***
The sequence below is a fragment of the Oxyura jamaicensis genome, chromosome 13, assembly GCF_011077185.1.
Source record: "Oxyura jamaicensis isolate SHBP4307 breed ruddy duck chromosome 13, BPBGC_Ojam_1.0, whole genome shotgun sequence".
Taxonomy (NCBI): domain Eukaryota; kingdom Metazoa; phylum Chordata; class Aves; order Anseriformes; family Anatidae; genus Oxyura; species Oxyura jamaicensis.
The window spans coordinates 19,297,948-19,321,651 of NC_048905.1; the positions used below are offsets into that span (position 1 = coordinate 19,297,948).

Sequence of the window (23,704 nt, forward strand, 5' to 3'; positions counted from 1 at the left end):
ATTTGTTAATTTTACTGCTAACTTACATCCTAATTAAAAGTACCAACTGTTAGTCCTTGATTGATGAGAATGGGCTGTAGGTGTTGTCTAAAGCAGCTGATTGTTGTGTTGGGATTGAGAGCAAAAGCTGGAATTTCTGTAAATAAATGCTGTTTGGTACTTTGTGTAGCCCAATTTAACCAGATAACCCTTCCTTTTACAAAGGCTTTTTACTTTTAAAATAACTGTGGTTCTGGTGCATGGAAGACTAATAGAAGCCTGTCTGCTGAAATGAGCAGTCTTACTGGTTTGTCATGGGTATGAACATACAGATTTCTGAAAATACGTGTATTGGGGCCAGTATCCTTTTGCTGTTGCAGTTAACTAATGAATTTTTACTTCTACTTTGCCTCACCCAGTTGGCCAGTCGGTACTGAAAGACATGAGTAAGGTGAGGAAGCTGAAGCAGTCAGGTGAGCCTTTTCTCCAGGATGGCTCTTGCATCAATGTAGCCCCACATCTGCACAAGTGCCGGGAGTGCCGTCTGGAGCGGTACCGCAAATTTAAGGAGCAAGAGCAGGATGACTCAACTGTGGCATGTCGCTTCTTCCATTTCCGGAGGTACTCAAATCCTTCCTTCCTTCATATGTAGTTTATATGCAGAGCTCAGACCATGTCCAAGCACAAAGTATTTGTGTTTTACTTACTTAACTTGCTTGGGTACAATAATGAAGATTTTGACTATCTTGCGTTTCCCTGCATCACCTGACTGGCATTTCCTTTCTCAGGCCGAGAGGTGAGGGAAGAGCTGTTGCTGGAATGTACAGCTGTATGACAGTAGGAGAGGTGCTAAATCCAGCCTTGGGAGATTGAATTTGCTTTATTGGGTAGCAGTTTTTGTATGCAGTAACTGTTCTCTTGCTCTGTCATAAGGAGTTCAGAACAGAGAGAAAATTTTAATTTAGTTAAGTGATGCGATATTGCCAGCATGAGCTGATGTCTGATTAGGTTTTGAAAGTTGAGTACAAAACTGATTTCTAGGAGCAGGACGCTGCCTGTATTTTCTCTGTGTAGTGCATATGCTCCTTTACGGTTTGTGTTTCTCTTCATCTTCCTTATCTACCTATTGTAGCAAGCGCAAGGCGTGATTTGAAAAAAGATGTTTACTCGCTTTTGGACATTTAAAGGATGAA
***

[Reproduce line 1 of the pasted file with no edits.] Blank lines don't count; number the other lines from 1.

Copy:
The sequence below is a fragment of the Oxyura jamaicensis genome, chromosome 13, assembly GCF_011077185.1.